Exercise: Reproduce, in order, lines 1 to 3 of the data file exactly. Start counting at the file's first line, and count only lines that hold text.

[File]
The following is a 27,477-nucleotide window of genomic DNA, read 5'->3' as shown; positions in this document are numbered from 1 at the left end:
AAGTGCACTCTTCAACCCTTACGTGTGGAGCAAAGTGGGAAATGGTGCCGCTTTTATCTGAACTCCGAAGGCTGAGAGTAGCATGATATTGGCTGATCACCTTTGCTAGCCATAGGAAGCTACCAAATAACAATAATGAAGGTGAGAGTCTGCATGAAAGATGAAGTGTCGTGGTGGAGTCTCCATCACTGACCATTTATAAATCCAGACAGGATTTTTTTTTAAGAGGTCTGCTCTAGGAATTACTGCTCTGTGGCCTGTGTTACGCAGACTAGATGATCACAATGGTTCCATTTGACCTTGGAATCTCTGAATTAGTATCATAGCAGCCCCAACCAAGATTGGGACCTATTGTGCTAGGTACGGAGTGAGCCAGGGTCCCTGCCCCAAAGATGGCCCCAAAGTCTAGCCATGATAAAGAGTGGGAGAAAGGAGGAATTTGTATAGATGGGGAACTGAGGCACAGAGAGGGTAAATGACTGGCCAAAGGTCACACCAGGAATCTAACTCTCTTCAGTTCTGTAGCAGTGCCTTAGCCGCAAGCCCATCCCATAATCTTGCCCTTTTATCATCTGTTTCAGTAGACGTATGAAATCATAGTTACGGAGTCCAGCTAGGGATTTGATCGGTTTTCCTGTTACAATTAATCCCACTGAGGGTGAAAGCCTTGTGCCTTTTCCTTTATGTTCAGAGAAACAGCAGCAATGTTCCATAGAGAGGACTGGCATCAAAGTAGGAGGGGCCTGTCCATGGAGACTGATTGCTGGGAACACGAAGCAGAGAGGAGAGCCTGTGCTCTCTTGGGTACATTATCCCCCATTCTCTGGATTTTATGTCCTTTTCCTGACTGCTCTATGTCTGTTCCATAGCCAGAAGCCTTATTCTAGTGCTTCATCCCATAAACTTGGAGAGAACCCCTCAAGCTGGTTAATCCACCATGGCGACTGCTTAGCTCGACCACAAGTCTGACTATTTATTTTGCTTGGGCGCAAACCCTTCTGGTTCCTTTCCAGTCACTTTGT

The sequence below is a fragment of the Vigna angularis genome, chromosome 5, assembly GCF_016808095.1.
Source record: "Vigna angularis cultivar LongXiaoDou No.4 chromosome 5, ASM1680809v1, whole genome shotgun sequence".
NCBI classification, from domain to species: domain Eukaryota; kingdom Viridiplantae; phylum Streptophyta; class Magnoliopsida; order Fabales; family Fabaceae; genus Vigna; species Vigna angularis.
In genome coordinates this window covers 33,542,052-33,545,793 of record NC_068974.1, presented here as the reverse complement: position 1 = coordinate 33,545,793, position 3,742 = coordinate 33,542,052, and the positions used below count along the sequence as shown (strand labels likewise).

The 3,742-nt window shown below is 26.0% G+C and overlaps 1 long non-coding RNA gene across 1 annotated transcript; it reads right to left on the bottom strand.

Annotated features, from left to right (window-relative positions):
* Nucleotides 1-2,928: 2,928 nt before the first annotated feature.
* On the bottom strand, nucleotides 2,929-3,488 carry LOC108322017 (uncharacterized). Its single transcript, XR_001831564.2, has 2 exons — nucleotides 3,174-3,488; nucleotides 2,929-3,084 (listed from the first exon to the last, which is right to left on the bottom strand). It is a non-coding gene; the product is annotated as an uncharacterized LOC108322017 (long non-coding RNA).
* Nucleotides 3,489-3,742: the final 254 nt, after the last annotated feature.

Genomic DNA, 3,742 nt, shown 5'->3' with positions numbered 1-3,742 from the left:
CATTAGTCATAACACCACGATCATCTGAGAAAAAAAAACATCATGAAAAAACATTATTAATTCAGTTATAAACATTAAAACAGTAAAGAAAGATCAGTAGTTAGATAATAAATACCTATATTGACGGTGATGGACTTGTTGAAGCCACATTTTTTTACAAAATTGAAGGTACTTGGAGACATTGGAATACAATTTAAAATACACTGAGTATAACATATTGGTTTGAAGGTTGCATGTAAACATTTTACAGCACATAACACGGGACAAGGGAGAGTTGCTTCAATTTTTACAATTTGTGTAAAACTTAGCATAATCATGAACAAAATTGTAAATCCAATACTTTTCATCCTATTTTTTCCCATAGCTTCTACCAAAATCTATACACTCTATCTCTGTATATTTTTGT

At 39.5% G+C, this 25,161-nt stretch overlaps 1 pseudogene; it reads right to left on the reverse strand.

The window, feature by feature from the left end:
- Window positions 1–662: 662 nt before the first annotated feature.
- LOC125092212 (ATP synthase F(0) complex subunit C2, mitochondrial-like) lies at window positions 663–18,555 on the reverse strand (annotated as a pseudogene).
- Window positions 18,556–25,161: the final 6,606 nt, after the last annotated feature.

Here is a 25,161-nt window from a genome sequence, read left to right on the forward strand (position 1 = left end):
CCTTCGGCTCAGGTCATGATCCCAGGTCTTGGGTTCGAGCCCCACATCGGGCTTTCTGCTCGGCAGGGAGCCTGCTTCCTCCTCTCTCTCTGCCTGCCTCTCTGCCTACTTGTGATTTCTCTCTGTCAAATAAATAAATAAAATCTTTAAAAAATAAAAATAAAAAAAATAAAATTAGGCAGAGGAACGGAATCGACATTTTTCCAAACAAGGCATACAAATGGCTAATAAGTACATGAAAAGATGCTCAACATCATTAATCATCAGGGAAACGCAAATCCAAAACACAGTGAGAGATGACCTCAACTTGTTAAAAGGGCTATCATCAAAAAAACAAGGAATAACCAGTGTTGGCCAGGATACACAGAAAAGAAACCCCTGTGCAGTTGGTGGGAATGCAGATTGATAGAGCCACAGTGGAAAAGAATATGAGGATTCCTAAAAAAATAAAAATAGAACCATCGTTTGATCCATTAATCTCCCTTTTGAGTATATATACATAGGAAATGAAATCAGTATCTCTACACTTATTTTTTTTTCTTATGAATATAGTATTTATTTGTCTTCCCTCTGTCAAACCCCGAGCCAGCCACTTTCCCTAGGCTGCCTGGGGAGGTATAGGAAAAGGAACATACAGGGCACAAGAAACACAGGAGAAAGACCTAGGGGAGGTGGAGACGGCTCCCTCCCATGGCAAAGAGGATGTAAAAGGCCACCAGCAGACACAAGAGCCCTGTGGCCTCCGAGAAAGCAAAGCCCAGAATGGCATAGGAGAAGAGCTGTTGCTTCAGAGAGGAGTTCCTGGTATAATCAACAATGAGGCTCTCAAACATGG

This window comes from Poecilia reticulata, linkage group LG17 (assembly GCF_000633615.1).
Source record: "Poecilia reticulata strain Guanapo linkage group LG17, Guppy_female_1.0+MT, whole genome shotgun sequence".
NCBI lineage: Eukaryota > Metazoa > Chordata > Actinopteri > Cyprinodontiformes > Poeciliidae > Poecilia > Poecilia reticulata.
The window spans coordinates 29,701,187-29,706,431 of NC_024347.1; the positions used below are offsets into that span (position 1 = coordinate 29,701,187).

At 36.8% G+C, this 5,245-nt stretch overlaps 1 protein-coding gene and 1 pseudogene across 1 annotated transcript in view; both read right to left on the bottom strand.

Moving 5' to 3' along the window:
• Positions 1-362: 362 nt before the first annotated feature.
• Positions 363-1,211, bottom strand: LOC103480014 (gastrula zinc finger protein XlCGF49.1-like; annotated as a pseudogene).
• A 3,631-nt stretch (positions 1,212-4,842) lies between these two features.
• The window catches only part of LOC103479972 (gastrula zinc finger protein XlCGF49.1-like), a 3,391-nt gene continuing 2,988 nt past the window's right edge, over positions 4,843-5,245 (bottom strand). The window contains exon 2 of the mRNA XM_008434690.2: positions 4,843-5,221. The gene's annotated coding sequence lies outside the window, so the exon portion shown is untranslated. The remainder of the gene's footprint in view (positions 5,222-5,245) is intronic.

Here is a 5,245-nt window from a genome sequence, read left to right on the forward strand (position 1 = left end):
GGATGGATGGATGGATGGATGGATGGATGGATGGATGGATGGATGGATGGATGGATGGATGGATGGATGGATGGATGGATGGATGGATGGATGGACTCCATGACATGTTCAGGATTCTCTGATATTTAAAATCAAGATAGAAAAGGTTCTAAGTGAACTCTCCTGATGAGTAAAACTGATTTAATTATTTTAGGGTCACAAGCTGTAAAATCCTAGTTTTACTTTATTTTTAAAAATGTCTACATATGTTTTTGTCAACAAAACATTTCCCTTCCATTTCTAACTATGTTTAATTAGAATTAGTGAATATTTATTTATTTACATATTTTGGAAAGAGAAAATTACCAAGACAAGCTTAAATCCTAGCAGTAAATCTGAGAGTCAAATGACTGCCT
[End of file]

The following is a 27,477-nucleotide window of genomic DNA, read 5'->3' as shown; positions in this document are numbered from 1 at the left end:
AAGTGCACTCTTCAACCCTTACGTGTGGAGCAAAGTGGGAAATGGTGCCGCTTTTATCTGAACTCCGAAGGCTGAGAGTAGCATGATATTGGCTGATCACCTTTGCTAGCCATAGGAAGCTACCAAATAACAATAATGAAGGTGAGAGTCTGCATGAAAGATGAAGTGTCGTGGTGGAGTCTCCATCACTGACCATTTATAAATCCAGACAGGATTTTTTTTTAAGAGGTCTGCTCTAGGAATTACTGCTCTGTGGCCTGTGTTACGCAGACTAGATGATCACAATGGTTCCATTTGACCTTGGAATCTCTGAATTAGTATCATAGCAGCCCCAACCAAGATTGGGACCTATTGTGCTAGGTACGGAGTGAGCCAGGGTCCCTGCCCCAAAGATGGCCCCAAAGTCTAGCCATGATAAAGAGTGGGAGAAAGGAGGAATTTGTATAGATGGGGAACTGAGGCACAGAGAGGGTAAATGACTGGCCAAAGGTCACACCAGGAATCTAACTCTCTTCAGTTCTGTAGCAGTGCCTTAGCCGCAAGCCCATCCCATAATCTTGCCCTTTTATCATCTGTTTCAGTAGACGTATGAAATCATAGTTACGGAGTCCAGCTAGGGATTTGATCGGTTTTCCTGTTACAATTAATCCCACTGAGGGTGAAAGCCTTGTGCCTTTTCCTTTATGTTCAGAGAAACAGCAGCAATGTTCCATAGAGAGGACTGGCATCAAAGTAGGAGGGGCCTGTCCATGGAGACTGATTGCTGGGAACACGAAGCAGAGAGGAGAGCCTGTGCTCTCTTGGGTACATTATCCCCCATTCTCTGGATTTTATGTCCTTTTCCTGACTGCTCTATGTCTGTTCCATAGCCAGAAGCCTTATTCTAGTGCTTCATCCCATAAACTTGGAGAGAACCCCTCAAGCTGGTTAATCCACCATGGCGACTGCTTAGCTCGACCACAAGTCTGACTATTTATTTTGCTTGGGCGCAAACCCTTCTGGTTCCTTTCCAGTCACTTTGT

The sequence below is a fragment of the Vigna angularis genome, chromosome 5, assembly GCF_016808095.1.